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Effects of low-dose transdermal scopolamine on autonomic cardiovascular control in healthy young subjects.

Author(s): Vesalainen RK, Tahvanainen KU, Kaila TJ, Kantola IM, Kuusela TA, Eckberg DL.

Affiliation(s): University of Turku, Finland.

Publication date & source: 1997, Clin Physiol. , 17(2):135-48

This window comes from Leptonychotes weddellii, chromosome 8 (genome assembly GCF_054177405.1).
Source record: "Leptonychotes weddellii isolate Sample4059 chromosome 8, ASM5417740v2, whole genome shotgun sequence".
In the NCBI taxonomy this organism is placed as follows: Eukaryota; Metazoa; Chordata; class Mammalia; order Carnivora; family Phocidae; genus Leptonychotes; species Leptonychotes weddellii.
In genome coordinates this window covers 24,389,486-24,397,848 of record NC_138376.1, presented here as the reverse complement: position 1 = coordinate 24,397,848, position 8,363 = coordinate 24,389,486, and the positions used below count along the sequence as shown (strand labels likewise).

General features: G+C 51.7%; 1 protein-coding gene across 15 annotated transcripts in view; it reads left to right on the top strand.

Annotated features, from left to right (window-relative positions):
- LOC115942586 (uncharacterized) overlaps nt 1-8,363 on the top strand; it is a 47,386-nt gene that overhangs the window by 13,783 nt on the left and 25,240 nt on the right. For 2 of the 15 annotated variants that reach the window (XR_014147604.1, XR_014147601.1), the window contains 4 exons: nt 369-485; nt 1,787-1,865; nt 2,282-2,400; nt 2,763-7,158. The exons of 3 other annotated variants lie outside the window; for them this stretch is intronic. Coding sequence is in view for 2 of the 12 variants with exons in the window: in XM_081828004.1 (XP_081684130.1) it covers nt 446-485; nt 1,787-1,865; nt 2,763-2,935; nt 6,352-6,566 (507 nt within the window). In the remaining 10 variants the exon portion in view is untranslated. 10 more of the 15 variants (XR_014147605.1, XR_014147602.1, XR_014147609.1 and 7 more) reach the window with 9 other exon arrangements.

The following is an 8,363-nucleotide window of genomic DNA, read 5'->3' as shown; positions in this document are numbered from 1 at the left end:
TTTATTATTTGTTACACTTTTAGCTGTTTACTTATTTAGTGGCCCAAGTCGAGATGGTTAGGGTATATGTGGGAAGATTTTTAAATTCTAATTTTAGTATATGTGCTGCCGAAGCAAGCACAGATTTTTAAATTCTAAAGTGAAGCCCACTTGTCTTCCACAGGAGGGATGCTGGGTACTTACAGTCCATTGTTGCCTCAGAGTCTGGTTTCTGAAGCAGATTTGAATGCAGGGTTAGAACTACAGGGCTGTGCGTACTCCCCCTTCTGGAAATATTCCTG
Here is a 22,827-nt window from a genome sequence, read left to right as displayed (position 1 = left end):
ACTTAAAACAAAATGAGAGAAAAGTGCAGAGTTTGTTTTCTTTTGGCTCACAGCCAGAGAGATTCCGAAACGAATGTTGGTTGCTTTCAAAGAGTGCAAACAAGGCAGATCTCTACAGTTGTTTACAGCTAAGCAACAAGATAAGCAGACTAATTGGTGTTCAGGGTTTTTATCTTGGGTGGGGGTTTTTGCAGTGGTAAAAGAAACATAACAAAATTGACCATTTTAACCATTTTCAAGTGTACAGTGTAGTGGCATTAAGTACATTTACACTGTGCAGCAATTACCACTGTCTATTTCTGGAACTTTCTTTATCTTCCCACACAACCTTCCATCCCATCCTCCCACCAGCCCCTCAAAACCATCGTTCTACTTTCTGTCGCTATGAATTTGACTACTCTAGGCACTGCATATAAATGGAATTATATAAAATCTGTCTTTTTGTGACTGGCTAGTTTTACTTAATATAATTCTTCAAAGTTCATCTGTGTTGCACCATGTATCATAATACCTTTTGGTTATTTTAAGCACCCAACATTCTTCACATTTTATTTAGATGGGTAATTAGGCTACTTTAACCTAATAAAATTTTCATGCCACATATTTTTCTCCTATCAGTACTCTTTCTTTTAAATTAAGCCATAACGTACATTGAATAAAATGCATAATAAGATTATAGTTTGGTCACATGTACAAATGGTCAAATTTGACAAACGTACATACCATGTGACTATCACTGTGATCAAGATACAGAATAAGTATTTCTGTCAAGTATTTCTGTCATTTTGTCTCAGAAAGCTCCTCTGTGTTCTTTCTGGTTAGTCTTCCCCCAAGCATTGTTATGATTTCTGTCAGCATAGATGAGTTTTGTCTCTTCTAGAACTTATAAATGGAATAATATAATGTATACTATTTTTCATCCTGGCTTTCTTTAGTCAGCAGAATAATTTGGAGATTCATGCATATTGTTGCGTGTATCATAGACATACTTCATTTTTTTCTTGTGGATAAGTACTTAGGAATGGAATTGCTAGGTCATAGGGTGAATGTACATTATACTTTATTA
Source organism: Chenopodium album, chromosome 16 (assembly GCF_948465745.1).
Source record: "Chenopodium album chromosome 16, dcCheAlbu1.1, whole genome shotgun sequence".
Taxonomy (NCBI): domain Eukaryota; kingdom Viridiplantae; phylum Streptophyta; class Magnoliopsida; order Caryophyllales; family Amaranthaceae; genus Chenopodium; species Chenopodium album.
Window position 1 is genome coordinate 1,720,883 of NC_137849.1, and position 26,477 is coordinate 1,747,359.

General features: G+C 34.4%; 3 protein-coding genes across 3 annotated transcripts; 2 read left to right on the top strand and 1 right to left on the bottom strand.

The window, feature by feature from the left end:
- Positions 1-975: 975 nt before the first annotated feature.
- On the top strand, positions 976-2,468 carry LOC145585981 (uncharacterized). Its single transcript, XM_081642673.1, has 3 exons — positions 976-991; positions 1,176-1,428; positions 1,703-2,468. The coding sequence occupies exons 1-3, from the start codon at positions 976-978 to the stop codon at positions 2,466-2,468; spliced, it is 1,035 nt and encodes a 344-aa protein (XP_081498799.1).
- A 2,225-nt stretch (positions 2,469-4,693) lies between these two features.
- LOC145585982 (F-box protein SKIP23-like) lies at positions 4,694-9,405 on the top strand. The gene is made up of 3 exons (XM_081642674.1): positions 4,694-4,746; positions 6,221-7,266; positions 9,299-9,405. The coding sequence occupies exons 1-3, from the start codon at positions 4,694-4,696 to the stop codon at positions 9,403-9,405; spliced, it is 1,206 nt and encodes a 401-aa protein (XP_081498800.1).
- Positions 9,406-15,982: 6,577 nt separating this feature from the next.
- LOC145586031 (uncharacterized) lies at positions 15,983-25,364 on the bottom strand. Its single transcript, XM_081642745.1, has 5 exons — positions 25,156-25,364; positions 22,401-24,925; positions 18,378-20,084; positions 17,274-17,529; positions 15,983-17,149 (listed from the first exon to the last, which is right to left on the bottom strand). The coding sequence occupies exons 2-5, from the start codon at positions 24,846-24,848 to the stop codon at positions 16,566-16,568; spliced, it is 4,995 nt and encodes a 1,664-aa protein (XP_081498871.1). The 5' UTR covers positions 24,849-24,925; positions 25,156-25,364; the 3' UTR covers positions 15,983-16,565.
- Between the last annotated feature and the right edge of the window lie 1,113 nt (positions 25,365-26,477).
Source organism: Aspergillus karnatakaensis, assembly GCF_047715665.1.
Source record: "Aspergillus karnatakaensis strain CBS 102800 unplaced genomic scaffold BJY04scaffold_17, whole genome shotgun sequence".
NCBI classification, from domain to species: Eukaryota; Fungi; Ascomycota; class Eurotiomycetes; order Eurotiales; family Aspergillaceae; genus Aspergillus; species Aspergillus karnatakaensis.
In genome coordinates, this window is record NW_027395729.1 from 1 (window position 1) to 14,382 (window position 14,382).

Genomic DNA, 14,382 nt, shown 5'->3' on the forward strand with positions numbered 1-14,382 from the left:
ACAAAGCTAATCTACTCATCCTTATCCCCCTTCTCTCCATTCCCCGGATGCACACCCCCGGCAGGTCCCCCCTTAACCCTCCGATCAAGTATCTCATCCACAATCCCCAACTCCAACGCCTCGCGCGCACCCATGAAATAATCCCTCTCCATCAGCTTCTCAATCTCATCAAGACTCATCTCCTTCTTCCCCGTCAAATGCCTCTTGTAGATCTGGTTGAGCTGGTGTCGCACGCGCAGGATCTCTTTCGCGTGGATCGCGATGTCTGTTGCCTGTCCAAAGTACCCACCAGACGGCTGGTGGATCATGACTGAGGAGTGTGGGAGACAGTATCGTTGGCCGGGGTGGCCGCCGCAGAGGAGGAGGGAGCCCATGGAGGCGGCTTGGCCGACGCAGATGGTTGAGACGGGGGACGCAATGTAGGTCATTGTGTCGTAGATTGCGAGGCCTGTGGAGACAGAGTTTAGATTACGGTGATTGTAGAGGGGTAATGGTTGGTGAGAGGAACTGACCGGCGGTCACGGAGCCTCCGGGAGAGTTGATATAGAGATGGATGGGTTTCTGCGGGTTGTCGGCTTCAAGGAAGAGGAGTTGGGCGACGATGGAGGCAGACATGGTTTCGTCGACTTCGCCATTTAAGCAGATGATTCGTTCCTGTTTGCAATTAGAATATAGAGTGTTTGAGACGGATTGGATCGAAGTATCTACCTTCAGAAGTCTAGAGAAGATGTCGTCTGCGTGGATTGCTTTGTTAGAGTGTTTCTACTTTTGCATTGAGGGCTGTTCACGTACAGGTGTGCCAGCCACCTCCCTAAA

We studied how posture influences the effects of transdermal scopolamine on autonomic cardiovascular regulation in a randomized, double-blind, placebo-controlled crossover study of 10 healthy young volunteers. We recorded the electrocardiogram and auscultatory sphygmomanometric and continuous non-invasive finger arterial pressure (Finapres device) to obtain signals for the beat-by-beat R-R interval and systolic, mean and diastolic pressures. R-R interval and arterial pressure variabilities were characterized by power spectral analysis. Scopolamine increased the mean R-R intervals and reduced arterial pressure in both the supine and the standing positions, but did not affect blood pressure variability. Scopolamine increased the total variability of R-R interval and its mid- (0.07-0.15 Hz) and high- (0.15-0.40 Hz) frequency band power in the standing position during controlled breathing at 0.25 Hz. In the supine position, scopolamine did not affect R-R interval variability. In the deep breathing test, scopolamine increased the maximal expiratory-inspiratory R-R interval ratio. This study showed that low-dose scopolamine increases vagal cardiac inhibition in both supine and standing positions in healthy volunteers. However, scopolamine increases heart rate variability only in the standing position during partial vagal withdrawal. The study also demonstrates that transdermal scopolamine decreases blood pressure in healthy young subjects.

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